- Encourage your teen to find peer support among other teens with IBD. This can decrease her sense of being “different,” and reassure her that what she’s going through is normal.
- Point your child towards UC and Crohn’s, (http://www.ucandcrohns.org), where she can learn and connect with other teens with Crohn’s.
- Help your child to set long-term academic and vocational goals.
- Encourage healthy body images in general, especially in your teen.
- Support your teen’s efforts to sustain and develop friendships and other social relationships.
- Your child is the same person he was before the diagnosis. As you help your child work medication and other precautions into her everyday routine, help her to remember this by maintaining continuity with family life as much as possible.
Tips for living with IBD:
- Get enough rest, keep doctor’s appointments and take medicines even when feeling well. Remind her that these things are why you're feeling well.
- Always be prepared. Wherever you are, find out where the bathrooms are, and, if possible, where the least-often used ones are for more privacy.
- Anticipate things that might cause stress, and do what you can to minimize the effects. Planning well, breathing exercises, meditation and involvement in hobbies are all good stress-reducers.
- Rather than telling people nothing, give a little basic info to set the record straight. Rumors flare up in the absence of knowledge.
- Put your phone on vibrate and keep it in your pocket to remind you when you need to see the nurse or take your medicine.
Good things to keep on hand:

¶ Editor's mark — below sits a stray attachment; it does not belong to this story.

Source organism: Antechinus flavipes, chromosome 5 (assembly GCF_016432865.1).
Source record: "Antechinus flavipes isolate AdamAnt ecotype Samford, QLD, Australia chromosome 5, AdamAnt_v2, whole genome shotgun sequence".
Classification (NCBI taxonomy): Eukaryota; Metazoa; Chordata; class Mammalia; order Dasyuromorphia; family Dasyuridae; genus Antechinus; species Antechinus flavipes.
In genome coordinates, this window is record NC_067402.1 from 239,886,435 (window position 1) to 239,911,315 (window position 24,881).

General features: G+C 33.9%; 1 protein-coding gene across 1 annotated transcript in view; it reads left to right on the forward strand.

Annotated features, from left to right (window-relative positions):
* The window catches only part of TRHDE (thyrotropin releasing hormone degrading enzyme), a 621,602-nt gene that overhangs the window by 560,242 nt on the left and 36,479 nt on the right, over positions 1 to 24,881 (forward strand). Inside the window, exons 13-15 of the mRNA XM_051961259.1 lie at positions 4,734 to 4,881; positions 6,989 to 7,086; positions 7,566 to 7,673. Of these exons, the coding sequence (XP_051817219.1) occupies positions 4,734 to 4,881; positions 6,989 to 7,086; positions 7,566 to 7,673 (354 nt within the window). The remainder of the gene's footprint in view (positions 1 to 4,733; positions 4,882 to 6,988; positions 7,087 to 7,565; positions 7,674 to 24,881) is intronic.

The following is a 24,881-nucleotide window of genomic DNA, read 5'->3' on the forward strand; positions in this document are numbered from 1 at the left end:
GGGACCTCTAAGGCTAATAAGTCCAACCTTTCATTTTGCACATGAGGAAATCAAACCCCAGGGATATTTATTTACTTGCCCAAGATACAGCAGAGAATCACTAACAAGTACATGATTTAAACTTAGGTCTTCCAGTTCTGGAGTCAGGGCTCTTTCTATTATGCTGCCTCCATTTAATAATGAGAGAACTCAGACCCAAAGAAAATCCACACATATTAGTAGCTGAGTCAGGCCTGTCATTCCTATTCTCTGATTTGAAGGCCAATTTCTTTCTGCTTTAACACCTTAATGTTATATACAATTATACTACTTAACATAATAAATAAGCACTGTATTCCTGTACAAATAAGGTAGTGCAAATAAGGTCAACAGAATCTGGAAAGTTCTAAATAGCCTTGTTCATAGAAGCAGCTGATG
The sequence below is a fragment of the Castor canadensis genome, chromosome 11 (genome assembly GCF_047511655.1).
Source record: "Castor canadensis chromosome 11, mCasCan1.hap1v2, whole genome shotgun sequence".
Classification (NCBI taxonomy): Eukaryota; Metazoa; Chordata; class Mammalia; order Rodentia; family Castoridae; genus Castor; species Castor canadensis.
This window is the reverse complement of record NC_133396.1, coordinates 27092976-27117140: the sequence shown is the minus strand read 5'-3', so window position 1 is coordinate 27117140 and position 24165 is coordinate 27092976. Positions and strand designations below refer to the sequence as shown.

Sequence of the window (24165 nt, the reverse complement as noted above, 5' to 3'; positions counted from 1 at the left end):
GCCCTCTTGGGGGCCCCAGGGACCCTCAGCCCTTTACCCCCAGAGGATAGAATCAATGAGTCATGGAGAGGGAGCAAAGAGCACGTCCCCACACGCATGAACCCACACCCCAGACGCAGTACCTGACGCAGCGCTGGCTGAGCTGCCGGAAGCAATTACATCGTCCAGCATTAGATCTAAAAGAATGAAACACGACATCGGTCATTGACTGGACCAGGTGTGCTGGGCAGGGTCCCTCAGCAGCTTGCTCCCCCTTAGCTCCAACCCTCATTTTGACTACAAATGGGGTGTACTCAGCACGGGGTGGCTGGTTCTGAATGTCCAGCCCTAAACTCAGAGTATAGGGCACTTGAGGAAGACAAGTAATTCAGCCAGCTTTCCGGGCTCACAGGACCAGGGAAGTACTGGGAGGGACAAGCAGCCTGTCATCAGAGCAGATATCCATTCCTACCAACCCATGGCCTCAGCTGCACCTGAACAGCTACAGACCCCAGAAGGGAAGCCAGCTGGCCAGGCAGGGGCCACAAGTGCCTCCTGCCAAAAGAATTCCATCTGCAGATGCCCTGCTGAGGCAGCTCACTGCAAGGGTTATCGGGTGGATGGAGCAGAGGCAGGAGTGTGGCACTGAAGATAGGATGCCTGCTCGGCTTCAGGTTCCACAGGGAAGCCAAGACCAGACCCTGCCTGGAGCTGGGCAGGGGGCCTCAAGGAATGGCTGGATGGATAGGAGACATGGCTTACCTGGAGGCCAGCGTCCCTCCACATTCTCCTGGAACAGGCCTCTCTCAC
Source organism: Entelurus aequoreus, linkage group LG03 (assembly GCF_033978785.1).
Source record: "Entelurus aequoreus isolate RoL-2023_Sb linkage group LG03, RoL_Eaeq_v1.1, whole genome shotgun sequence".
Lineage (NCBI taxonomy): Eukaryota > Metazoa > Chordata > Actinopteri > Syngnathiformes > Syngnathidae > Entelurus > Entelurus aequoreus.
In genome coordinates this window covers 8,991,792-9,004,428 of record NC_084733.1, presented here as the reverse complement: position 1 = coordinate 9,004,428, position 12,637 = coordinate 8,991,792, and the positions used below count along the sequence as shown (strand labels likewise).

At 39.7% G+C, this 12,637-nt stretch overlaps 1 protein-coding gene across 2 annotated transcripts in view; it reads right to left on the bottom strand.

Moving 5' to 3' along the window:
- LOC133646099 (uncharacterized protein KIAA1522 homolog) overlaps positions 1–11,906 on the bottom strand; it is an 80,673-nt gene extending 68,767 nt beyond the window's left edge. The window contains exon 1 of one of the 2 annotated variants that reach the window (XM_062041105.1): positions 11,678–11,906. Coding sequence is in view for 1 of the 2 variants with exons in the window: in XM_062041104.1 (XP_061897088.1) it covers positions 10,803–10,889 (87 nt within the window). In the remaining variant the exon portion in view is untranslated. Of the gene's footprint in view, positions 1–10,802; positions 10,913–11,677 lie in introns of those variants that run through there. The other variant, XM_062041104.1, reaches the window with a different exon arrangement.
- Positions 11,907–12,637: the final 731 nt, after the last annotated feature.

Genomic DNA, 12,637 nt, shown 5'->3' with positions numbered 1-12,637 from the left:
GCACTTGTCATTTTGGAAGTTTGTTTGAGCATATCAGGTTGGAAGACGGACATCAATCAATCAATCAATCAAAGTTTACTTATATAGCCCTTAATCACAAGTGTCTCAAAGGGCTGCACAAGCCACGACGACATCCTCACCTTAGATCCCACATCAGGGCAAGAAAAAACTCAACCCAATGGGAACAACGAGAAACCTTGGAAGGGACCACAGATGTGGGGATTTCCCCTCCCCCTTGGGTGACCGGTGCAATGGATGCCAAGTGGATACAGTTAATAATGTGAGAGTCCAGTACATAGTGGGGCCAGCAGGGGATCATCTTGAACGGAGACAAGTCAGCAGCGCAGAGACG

- soft tissues
- travel sizes of wet wipes
- extra pair of underwear
- a copy of prescriptions
- While starting a college is always a time of new choices and challenges, many teens with IBD are already in the habit of making choices that are good for their health. Some things to consider:
- If you have eating restrictions, ask to meet with the campus dining services’ nutritionist. If you need to be off the meal plan, certain accommodations can usually be made.
- The campus Disability Services may be able to help if you need to request a private room or a room that’s closer to a restroom.
- Familiarize yourself with the campus Health Services, and identify a physician or point person there who knows about your IBD before you arrive. Your gastroenterologist may be able to recommend someone.
- Additional information on going off to college with IBD may be found at: IBDU.org
You needn’t be denied the rewards of travel because of Crohn’s disease. Lots of people with IBD are able to manage their condition well enough to let them focus on their destination and not their disease.
- Look online to find public toilets all over the world. You can do this even on your cell phone.
- Learn how to ask where the bathroom is in the host country’s language – you can often find this in a guide book, or ask the receptionist at your hotel.
- If you’re flying, book your ticket early and ask for an aisle seat. If you do not get one, you could politely ask another passenger to switch with you.
- Be especially careful to stick to your medical regimen for at least the week before you travel, to minimize the chances of a flare-up.
- Make sure to put medications and prescription information in your carry-on bag, since luggage does sometimes get lost and it may take some time to have it returned to you.
Remember, we’re here to help. Please contact us with any questions you have.
|Center for Young Women’s Health and Center for Young Men’s Health|
|Why are my friendships changing? How can I convince my parents that being a vegetarian is heathy and right for me? What types of birth control are available to me, and how do I use them? Young men and young women may have some concerns specific to their gender, and some that they share. At Children’s, the Center for Young Women’s Health and Center for Young Men’s Health offer the latest general and gender-specific information about issues including fitness and nutrition, sexuality and health, health and development and emotional health.|